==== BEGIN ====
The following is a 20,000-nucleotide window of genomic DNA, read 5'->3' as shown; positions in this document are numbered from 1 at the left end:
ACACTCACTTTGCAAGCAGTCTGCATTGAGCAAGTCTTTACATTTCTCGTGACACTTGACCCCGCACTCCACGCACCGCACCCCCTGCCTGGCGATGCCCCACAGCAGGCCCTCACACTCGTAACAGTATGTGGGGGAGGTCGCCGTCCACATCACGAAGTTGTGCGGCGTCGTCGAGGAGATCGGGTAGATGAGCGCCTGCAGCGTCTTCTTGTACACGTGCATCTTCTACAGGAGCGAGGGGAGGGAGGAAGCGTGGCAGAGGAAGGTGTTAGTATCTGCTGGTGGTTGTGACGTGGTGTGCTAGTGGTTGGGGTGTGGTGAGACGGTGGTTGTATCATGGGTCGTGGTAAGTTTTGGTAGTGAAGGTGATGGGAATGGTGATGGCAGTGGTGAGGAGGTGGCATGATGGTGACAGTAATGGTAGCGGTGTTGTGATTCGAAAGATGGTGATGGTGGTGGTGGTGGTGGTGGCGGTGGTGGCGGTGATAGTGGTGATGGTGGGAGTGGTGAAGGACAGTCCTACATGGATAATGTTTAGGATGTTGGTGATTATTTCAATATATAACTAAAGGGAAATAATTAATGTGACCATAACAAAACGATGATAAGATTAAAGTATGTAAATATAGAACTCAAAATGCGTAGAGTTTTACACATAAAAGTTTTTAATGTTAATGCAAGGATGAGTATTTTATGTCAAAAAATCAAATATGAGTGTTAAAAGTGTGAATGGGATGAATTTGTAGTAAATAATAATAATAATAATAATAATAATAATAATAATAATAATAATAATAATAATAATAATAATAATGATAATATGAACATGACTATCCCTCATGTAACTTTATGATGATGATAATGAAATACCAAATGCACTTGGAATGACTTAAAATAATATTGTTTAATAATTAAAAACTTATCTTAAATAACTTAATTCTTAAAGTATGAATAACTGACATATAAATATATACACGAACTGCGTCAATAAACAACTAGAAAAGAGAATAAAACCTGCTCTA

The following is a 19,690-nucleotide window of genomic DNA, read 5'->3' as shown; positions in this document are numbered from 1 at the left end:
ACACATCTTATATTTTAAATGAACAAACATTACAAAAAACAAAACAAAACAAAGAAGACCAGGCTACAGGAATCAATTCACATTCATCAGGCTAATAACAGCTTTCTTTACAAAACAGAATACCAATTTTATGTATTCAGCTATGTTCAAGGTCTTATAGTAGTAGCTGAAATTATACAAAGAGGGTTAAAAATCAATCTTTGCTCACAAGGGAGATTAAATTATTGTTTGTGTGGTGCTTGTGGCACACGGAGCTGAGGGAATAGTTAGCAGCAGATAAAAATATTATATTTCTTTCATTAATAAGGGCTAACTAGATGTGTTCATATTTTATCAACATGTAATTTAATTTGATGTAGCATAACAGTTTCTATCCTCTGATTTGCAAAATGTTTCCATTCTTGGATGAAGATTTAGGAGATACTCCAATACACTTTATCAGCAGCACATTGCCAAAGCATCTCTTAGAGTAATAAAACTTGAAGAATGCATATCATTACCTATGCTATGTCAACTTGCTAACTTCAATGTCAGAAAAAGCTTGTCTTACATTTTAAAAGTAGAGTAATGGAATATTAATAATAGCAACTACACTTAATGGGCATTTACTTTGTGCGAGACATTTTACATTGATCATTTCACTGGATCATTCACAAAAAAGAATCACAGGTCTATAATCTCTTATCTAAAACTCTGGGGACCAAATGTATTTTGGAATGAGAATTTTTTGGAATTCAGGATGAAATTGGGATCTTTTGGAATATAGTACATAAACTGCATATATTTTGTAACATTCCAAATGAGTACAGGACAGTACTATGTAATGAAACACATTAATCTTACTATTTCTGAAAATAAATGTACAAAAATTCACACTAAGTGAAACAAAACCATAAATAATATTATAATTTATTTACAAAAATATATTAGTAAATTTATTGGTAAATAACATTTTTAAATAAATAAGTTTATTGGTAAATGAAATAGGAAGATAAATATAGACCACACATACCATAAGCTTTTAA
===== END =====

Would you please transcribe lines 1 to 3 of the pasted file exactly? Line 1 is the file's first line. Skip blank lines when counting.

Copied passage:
The following is a 20,000-nucleotide window of genomic DNA, read 5'->3' as shown; positions in this document are numbered from 1 at the left end:
ACACTCACTTTGCAAGCAGTCTGCATTGAGCAAGTCTTTACATTTCTCGTGACACTTGACCCCGCACTCCACGCACCGCACCCCCTGCCTGGCGATGCCCCACAGCAGGCCCTCACACTCGTAACAGTATGTGGGGGAGGTCGCCGTCCACATCACGAAGTTGTGCGGCGTCGTCGAGGAGATCGGGTAGATGAGCGCCTGCAGCGTCTTCTTGTACACGTGCATCTTCTACAGGAGCGAGGGGAGGGAGGAAGCGTGGCAGAGGAAGGTGTTAGTATCTGCTGGTGGTTGTGACGTGGTGTGCTAGTGGTTGGGGTGTGGTGAGACGGTGGTTGTATCATGGGTCGTGGTAAGTTTTGGTAGTGAAGGTGATGGGAATGGTGATGGCAGTGGTGAGGAGGTGGCATGATGGTGACAGTAATGGTAGCGGTGTTGTGATTCGAAAGATGGTGATGGTGGTGGTGGTGGTGGTGGCGGTGGTGGCGGTGATAGTGGTGATGGTGGGAGTGGTGAAGGACAGTCCTACATGGATAATGTTTAGGATGTTGGTGATTATTTCAATATATAACTAAAGGGAAATAATTAATGTGACCATAACAAAACGATGATAAGATTAAAGTATGTAAATATAGAACTCAAAATGCGTAGAGTTTTACACATAAAAGTTTTTAATGTTAATGCAAGGATGAGTATTTTATGTCAAAAAATCAAATATGAGTGTTAAAAGTGTGAATGGGATGAATTTGTAGTAAATAATAATAATAATAATAATAATAATAATAATAATAATAATAATAATAATAATAATAATAATAATGATAATATGAACATGACTATCCCTCATGTAACTTTATGATGATGATAATGAAATACCAAATGCACTTGGAATGACTTAAAATAATATTGTTTAATAATTAAAAACTTATCTTAAATAACTTAATTCTTAAAGTATGAATAACTGACATATAAATATATACACGAACTGCGTCAATAAACAACTAGAAAAGAGAATAAAACCTGCTCTA

The following is a 19,690-nucleotide window of genomic DNA, read 5'->3' as shown; positions in this document are numbered from 1 at the left end: